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Comment: Re:Yeah, but women want it all (Score 5, Insightful) 427

So out of curiosity, how many women have you dated who wanted to go dutch on dates? Didn't expect you to buy them flowers or jewelry? Didn't want you to open doors for them? Didn't expect you to protect them in a fight?

Not the person you're replying to, but I felt I should step in here...

My wife always paid her fair share when we dated. I honestly felt a little uncomfortable about it at first, but she insisted.

She loves it when I buy her flowers and jewellery, but she'll buy me stuff I like too; so that seems even to me.

I'll hold doors open for her, and she is happy that I do. But she'll hold doors open for me too, and I'm happy that she does.

She most certainly would expect me to defend her in a fight; but equally, I'd expect her to defend me in one. (neither of us is particularly physically inclined, but we're also not really the types to get in to fights; so thus far it hasn't been a situation that has arisen)

Basically my point is that just because a woman expects some things from the guy, it doesn't mean she's asking for unequal treatment... she may be willing to do all those same things too.

Comment: Re:Reinforcing the term (Score 1) 464

Douche isn't a gender specific word?

Men can be whores - in fact some research indicates there are more prostituted men than women.

Women can be assholes too.

Perhaps this was a kind of troll? Very lame if so.

I believe it's cultural/dialectal. In Australian and New Zealand English (at least), men can also be cunts - in fact, in southern New Zealand 15 to 20 years ago (I can't speak for today), it would have sounded very strange to call a woman "cunt" whereas greeting your male friend with, "hey you old cunt, what's up?" wouldn't be unexpected in some social circles.
I'm well aware this doesn't really make much sense, but language often doesn't.

The same almost certainly applies for "douche", "asshole", "whore" and so on. Sometimes male, sometimes female, sometime both.

Comment: Re:What about other people? (Score 1) 278

by YttriumOxide (#45937663) Attached to: British Spies To Be Allowed To Break Speed Limit

I don't think you quite understand government mentality around espionage, 'national security', etc.

Casualties are acceptable, if it gets the job done.

And that mentality isn't necessarily wrong, given that you accept the premises they're working under.

Imagine you know that if you don't make it to a place in the next 5 minutes that a man will gun down a room full of schoolchildren. In order to get there, you have to speed and in doing so greatly increase the risk of killing a single innocent pedestrian. Even if that happens, it is a better outcome than the children being gunned down.

Now, that scenario is dramatically oversimplified. Decisions about national security concerns are however made on the same basis. The belief is that the loss of a small number of lives is worth it in order to prevent the loss of a greater number of lives or extreme suffering to a great number of people (one death is better than a million on the edge of starvation; even if no-one dies directly).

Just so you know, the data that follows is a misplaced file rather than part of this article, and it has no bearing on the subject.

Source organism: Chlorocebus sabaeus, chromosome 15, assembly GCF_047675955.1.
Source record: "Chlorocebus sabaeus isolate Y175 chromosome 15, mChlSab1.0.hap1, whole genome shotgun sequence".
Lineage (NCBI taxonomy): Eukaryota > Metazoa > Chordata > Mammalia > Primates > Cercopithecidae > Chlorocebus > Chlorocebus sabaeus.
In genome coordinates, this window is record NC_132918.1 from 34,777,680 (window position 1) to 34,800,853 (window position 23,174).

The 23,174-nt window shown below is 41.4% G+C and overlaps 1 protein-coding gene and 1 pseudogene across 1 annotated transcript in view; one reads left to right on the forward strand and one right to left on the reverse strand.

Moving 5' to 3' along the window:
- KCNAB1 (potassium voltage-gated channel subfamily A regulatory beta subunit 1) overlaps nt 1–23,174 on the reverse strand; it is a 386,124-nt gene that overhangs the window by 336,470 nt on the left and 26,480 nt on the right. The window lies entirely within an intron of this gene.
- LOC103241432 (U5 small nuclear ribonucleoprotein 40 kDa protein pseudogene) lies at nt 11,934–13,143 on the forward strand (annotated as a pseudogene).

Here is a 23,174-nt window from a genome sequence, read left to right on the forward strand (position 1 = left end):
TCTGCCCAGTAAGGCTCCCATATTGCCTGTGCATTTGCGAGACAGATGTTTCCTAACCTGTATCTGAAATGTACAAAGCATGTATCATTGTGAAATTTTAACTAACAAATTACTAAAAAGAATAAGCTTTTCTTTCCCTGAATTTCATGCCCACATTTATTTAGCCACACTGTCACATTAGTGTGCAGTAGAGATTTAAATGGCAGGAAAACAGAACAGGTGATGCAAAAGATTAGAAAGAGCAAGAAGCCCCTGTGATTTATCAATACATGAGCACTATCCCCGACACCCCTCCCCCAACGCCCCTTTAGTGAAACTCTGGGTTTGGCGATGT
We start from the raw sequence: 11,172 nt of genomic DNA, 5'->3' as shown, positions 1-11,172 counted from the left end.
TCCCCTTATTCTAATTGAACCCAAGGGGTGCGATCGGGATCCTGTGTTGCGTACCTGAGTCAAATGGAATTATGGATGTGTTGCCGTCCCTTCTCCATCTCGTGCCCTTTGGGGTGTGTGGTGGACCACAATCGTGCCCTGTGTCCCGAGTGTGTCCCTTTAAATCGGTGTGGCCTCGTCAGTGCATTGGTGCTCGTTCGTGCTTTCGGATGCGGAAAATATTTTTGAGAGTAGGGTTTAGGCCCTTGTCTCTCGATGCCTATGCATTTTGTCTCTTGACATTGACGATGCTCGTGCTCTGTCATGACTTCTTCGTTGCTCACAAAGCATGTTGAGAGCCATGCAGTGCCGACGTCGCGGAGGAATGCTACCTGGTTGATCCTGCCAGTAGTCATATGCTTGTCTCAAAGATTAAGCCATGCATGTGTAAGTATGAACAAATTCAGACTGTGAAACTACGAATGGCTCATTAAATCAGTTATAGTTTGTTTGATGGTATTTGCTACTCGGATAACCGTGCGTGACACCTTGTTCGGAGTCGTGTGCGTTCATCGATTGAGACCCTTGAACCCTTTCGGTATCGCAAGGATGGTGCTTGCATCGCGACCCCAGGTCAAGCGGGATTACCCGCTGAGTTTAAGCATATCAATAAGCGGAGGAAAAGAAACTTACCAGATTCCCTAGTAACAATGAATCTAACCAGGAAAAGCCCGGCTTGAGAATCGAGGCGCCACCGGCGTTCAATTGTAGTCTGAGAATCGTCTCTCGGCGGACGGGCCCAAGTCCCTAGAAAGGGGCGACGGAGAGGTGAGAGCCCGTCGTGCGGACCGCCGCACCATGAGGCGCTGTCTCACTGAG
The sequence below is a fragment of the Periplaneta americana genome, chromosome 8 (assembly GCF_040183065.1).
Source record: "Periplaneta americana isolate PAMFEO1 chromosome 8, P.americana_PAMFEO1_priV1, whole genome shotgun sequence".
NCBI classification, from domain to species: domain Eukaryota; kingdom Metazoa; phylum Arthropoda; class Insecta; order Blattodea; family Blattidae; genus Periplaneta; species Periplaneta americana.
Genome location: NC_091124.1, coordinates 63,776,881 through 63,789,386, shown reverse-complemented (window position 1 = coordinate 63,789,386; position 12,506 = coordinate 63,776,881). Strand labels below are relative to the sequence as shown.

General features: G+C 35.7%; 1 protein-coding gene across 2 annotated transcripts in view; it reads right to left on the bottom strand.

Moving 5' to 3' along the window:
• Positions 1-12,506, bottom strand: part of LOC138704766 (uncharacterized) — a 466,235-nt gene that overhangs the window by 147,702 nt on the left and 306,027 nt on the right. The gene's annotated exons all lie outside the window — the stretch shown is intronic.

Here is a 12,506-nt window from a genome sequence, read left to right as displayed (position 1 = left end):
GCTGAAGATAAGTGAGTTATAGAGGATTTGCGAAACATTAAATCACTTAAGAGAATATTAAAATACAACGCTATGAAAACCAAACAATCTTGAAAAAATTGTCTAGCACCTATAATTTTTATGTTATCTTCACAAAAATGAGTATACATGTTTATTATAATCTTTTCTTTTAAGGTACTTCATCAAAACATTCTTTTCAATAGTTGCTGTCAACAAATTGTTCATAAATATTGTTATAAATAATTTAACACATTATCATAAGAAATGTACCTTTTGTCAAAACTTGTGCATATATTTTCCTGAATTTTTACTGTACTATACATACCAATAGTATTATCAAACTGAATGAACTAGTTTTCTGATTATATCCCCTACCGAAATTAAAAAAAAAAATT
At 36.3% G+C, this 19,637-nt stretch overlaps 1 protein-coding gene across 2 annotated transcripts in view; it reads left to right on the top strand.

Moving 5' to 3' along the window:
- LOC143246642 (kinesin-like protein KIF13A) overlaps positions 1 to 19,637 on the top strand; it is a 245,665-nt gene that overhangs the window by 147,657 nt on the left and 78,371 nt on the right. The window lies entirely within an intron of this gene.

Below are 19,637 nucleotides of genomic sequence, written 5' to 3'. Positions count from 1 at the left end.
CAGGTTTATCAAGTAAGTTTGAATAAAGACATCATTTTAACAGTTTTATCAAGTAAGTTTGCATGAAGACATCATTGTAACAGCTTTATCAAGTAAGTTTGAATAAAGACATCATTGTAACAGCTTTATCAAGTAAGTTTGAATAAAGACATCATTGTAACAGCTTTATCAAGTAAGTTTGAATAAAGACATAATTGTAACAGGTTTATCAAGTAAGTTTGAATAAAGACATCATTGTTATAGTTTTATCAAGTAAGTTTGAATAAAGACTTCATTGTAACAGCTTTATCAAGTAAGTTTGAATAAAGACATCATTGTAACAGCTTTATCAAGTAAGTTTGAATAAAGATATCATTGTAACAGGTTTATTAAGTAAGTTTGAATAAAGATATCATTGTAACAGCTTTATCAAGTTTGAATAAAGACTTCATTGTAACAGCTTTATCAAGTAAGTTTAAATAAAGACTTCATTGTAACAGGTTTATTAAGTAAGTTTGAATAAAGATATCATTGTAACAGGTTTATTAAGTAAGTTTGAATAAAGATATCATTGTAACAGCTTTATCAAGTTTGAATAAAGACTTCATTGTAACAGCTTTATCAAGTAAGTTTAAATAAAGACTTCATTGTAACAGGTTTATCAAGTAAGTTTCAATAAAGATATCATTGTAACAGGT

I'm not saying I agree with them - I actually don't, because I don't believe that most things they refer to as 'national security' are in fact validly so - but the logic makes sense given that you accept the premises.

Comment: Re:in the context of society.. (Score 1) 382

by YttriumOxide (#45937345) Attached to: Daily Pot Use Tied To Age of First Psychotic Episode

Are you suggesting that you, an individual, is a statistically significant sample size?

Certainly not if you're looking for evidence of general action; however if you consider the original statement that there is no safe level of LSD use, then it only requires one 'negative' to disprove it.

Also, beyond simply myself there is plenty of research that shows LSD is an extraordinarily 'safe' substance by pretty much any measure you care to choose (with the exception of legal ramifications, which is a societal issue, not a drug issue).

Comment: Re:in the context of society.. (Score 1) 382

by YttriumOxide (#45930821) Attached to: Daily Pot Use Tied To Age of First Psychotic Episode

That's not really the point. The question isn't whether X is less harmful than Y, the question is whether X is harmless enough to be legal.

Firstly, if Y is considered harmless enough to be legal and X is less harmful than Y, then surely the question of whether X is harmless enough to be legal is already answered, isn't it?

Secondly, asking the question this way ignores the harm of X being illegal. The war on drugs is a very harmful thing to society - far more so than the drugs themselves.

I fully believe that if all recreational drugs were legalised, there would be new problems in society that we hadn't dealt with before, but the overall amount of harm would be lower.

Comment: Re:Alcohol (Score 1) 382

by YttriumOxide (#45928313) Attached to: Daily Pot Use Tied To Age of First Psychotic Episode

But that does not indicate the various product *causes* the psychosis. It only shows an underliyng problem earlier.

Psychedelics are also like that.